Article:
With SF State President Robert A. Corrigan set to retire at the end of the academic year, the campus must now begin organizing what it wants from its new leader.
The process begins with the chair of the California State University Board of Trustees, who is responsible for setting up a committee known as a Trustees Committee for Selection of the President and as well as Advisory Committee to the Trustees Committee for Selection of the President. The new president is selected by the Board of Trustees after potential applicants are narrowed down to three candidates, but the University is allowed its input.
“As it stands, when a president is being selected, the trustees go to the campus to meet with faculty, staff and students and get their input through meetings and Q&A sessions,” said Stephanie Thara, CSU spokeswoman.
The ACTCSP also acts as a voice for the campus as it consists of the chair of the academic senate of the campus, two faculty representatives elected by the campus faculty, one member of the campus support staff elected by the staff, one student elected by the representatives of the campus student body, one member of the campus advisory board elected by that board, one alumnus or alumna elected by the campus alumni association, one vice president or dean of the campus and the president of another CSU campus, who is elected by the chancellor.
After both boards have consulted with each other and determined a group of potential candidates fit for the position under the criteria established between the two boards, they may elect a second panel to assess the candidates as well. The boards also visit the campuses of the candidates while making sure to maintain anonymity.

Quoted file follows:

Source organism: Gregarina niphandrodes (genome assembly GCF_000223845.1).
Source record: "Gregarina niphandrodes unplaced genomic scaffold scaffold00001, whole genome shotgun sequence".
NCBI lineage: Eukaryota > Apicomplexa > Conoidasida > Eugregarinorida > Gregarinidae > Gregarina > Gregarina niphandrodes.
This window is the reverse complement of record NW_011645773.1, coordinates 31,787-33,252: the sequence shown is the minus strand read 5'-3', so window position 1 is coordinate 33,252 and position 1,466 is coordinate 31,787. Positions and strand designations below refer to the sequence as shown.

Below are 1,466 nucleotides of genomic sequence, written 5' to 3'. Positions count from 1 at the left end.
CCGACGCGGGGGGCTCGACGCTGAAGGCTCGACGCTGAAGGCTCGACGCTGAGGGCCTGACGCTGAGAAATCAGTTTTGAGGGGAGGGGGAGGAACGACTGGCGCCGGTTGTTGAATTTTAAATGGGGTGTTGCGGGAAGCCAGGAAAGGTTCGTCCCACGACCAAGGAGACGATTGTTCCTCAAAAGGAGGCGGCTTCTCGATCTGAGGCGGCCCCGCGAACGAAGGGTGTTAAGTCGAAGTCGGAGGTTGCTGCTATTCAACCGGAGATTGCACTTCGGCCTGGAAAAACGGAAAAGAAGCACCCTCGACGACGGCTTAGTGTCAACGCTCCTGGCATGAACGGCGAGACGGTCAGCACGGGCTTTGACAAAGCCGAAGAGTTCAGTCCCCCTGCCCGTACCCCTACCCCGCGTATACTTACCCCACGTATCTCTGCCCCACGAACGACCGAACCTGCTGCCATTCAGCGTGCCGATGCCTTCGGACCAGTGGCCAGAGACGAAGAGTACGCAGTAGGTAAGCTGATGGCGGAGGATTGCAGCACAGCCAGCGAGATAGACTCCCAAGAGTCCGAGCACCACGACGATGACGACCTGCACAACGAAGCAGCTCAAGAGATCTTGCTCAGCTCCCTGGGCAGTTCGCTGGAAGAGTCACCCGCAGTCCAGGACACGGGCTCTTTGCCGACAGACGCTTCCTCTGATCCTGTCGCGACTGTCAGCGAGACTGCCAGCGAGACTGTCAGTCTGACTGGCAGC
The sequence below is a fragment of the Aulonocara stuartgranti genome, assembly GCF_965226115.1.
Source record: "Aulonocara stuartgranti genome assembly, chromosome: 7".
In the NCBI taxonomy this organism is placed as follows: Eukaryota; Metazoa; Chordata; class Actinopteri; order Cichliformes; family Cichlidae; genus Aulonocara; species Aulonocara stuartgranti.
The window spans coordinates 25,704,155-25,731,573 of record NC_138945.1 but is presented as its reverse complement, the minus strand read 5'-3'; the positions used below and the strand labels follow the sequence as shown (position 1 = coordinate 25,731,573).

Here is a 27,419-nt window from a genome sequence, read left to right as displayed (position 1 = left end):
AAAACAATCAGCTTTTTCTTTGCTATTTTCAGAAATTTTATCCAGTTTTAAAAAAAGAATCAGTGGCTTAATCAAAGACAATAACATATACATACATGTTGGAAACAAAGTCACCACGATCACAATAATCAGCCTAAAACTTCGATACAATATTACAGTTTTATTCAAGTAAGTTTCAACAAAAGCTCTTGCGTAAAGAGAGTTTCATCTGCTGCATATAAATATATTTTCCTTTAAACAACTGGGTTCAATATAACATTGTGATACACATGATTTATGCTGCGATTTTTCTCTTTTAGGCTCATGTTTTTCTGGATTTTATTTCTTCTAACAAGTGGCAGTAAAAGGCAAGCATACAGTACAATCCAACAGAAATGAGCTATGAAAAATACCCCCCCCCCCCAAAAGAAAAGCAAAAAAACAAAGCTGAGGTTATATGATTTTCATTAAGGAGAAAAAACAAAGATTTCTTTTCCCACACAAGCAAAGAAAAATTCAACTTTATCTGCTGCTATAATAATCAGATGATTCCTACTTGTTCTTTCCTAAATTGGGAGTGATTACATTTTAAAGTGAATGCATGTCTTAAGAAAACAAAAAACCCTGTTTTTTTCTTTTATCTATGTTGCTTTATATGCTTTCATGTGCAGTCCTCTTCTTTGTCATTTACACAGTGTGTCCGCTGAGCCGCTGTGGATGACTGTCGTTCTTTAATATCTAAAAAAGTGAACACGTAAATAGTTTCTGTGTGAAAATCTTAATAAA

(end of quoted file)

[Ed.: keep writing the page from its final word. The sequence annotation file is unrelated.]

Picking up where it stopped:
The Board of Trustees is currently considering revising these provisions, proposing to eliminate the campus visits in order to better ensure anonymity of the candidates, as well as remove the second panel, citing that it is seldom employed. The board is also proposing adding another trustee to the TCSP. No changes have been made at this point.
“Because nothing has been voted upon yet, it’s too soon to say whether or not this will affect (SF State’s) search for a president,” Thara said.
As the Board of Trustees prepares to compile the two committees needed to begin the search, students have their own concerns when considering a new president.
“I’m not sure if this is even possible, but the transfer process was so difficult that I would like for everything here to be easier,” said Natalie Pearce, business management major. “I want a president who is active in making sure resources are more accessible and available for students.”
Other students are in agreement with this sentiment and believe that there was a lack of involvement by the current president.
“I never felt much of a presence from Corrigan,” said Emily Irving, English literature major. “We need a president who at least shows they care about the University. To literally be a student here and not know what our president has done, what he stands for, or what he looks like is really an embarrassment.”